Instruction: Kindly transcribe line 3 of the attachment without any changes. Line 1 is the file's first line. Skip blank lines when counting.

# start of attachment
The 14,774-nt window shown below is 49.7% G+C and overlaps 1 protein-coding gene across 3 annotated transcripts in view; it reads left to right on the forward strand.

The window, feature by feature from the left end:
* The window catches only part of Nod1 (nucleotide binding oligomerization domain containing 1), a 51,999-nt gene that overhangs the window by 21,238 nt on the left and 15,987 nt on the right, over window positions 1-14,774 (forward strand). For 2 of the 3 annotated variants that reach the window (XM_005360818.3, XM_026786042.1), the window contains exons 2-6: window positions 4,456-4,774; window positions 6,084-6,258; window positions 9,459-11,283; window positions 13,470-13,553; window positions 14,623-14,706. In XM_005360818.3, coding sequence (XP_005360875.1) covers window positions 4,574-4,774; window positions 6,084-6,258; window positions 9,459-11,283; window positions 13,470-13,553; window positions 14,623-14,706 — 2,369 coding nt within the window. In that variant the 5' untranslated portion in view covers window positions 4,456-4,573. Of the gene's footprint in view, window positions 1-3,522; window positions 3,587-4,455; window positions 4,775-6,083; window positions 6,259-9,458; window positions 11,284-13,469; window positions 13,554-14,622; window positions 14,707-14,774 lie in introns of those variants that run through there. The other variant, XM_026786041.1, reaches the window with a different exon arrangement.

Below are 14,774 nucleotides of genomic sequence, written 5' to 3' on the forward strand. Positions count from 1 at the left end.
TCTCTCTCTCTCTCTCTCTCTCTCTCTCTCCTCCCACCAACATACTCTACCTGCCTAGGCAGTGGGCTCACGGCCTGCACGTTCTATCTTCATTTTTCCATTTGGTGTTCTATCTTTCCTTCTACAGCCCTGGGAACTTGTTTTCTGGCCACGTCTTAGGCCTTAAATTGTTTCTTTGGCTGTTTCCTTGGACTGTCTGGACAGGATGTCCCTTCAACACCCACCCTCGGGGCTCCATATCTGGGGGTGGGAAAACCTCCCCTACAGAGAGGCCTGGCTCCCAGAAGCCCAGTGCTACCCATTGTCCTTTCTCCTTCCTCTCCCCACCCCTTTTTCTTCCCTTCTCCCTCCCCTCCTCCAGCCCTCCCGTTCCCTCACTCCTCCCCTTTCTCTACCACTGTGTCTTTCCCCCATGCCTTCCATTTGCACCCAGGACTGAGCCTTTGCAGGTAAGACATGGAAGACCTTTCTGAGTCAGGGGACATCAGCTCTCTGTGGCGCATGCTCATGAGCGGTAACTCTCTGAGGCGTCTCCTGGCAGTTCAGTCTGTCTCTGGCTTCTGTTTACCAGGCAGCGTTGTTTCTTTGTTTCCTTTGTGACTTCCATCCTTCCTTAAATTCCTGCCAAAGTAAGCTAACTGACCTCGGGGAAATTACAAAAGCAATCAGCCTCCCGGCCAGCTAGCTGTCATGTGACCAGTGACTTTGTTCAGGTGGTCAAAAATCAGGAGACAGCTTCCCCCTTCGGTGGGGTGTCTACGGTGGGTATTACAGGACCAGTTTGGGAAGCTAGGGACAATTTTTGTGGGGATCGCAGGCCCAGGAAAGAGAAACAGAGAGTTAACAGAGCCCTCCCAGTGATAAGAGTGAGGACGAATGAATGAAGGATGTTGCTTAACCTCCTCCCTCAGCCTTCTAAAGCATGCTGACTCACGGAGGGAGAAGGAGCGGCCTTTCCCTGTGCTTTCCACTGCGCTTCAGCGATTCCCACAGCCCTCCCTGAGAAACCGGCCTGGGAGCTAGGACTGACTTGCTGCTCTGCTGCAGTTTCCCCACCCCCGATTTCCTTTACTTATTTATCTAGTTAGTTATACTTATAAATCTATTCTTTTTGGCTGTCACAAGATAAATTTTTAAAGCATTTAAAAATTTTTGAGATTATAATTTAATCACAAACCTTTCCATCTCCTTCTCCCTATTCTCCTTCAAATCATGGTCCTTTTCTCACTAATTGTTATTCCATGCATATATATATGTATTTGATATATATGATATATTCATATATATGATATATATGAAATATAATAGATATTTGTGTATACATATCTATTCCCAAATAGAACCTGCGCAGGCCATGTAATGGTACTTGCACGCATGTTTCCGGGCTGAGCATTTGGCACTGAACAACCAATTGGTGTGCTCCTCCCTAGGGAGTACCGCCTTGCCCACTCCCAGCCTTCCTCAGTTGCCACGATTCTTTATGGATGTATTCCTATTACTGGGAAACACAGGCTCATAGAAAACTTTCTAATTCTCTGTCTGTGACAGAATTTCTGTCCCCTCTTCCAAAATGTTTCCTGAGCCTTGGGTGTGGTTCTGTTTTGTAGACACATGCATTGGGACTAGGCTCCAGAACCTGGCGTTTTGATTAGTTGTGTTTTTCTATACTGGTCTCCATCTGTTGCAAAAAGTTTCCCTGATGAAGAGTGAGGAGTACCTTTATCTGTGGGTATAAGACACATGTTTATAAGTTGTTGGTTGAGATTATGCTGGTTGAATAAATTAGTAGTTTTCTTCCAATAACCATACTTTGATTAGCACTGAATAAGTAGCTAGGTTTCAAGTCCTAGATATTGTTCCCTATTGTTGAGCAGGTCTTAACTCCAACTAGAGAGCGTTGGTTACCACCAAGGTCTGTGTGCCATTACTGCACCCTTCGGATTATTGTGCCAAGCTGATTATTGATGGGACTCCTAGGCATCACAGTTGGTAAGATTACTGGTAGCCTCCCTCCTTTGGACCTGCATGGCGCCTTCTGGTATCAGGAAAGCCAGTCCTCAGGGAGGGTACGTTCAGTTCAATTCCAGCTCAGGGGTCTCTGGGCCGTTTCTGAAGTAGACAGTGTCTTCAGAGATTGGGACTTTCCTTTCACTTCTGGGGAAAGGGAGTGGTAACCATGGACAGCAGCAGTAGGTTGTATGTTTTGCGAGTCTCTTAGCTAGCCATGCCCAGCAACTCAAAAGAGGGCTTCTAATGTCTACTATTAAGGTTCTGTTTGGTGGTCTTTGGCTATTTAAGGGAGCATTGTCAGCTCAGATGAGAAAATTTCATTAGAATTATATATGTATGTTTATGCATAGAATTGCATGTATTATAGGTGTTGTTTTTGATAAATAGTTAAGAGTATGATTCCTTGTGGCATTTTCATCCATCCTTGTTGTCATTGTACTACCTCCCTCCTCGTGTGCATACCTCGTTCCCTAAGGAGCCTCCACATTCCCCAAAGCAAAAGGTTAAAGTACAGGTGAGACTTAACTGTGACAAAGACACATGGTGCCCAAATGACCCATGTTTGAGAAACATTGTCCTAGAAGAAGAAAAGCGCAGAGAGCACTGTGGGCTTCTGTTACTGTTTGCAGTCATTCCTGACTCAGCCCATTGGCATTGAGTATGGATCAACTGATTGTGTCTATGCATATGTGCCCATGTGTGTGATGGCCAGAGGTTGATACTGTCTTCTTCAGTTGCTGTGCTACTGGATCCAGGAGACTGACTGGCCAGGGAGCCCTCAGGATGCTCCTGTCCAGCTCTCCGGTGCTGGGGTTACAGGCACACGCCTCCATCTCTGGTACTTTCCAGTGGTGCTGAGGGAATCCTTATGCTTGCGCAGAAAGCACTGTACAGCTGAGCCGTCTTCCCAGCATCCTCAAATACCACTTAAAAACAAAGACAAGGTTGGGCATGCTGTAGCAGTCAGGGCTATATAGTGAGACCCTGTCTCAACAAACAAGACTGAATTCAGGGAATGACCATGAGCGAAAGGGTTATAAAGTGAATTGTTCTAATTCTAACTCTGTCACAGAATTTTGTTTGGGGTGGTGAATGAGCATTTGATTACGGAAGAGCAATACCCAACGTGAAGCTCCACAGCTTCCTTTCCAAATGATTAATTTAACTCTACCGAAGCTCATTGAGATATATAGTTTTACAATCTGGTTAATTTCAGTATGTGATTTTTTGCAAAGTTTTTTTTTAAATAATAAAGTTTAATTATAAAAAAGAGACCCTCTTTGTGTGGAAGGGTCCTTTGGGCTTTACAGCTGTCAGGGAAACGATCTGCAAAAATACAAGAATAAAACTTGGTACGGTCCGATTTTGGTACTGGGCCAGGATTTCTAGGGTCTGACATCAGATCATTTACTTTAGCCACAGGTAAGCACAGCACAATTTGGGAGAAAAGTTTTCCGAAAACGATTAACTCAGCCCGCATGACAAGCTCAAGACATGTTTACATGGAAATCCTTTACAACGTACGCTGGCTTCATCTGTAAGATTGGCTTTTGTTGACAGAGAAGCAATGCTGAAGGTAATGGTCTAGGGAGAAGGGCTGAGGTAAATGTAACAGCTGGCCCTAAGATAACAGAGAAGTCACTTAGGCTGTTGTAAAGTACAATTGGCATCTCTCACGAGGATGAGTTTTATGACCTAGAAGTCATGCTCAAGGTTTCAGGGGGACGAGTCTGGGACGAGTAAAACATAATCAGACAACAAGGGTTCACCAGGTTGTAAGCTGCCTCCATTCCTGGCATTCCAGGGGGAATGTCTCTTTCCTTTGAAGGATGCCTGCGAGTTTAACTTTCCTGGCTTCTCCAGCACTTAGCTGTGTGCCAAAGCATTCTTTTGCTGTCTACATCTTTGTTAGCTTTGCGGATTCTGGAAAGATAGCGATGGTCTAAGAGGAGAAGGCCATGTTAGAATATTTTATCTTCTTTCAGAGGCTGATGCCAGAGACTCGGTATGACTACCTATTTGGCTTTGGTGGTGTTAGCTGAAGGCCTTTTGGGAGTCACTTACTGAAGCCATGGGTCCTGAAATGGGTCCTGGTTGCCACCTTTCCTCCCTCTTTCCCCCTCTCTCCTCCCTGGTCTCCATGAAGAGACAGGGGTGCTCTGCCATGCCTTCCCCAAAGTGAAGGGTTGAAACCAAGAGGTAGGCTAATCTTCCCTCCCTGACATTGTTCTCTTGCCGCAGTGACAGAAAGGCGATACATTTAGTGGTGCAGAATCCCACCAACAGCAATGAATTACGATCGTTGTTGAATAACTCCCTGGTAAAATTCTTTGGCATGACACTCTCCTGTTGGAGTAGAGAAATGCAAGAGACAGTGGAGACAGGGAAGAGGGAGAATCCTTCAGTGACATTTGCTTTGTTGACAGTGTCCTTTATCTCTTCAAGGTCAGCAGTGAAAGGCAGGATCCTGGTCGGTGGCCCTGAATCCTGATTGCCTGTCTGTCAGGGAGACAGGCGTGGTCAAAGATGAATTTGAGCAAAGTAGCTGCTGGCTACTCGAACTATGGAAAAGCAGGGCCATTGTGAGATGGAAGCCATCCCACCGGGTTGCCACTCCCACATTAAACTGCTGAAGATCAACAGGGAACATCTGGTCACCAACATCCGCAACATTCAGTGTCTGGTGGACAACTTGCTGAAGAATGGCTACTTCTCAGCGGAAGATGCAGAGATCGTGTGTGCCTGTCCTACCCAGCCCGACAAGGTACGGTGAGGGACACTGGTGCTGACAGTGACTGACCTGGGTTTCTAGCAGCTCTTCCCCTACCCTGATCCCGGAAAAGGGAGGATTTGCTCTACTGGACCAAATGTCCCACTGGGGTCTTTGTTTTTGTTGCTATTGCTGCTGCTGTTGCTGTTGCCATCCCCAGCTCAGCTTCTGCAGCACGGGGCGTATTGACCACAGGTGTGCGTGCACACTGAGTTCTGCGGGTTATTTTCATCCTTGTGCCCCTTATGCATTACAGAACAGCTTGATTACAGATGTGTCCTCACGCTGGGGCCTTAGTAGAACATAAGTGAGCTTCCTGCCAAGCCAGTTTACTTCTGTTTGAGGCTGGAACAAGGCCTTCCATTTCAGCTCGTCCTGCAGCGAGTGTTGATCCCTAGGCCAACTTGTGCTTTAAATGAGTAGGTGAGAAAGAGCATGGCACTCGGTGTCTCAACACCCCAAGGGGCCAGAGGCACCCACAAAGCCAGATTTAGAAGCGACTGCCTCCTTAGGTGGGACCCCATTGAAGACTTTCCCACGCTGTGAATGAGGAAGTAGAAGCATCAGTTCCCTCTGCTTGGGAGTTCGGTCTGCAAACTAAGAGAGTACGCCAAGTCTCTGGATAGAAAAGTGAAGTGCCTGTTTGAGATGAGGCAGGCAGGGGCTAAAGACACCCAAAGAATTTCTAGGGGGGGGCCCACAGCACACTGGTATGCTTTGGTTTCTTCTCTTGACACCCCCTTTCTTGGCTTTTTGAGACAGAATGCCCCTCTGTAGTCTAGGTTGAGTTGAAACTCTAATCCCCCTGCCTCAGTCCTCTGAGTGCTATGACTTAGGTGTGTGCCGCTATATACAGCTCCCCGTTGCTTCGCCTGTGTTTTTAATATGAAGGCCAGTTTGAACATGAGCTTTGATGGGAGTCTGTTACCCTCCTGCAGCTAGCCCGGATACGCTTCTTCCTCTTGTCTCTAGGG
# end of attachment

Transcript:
* The window catches only part of Nod1 (nucleotide binding oligomerization domain containing 1), a 51,999-nt gene that overhangs the window by 21,238 nt on the left and 15,987 nt on the right, over window positions 1-14,774 (forward strand). For 2 of the 3 annotated variants that reach the window (XM_005360818.3, XM_026786042.1), the window contains exons 2-6: window positions 4,456-4,774; window positions 6,084-6,258; window positions 9,459-11,283; window positions 13,470-13,553; window positions 14,623-14,706. In XM_005360818.3, coding sequence (XP_005360875.1) covers window positions 4,574-4,774; window positions 6,084-6,258; window positions 9,459-11,283; window positions 13,470-13,553; window positions 14,623-14,706 — 2,369 coding nt within the window. In that variant the 5' untranslated portion in view covers window positions 4,456-4,573. Of the gene's footprint in view, window positions 1-3,522; window positions 3,587-4,455; window positions 4,775-6,083; window positions 6,259-9,458; window positions 11,284-13,469; window positions 13,554-14,622; window positions 14,707-14,774 lie in introns of those variants that run through there. The other variant, XM_026786041.1, reaches the window with a different exon arrangement.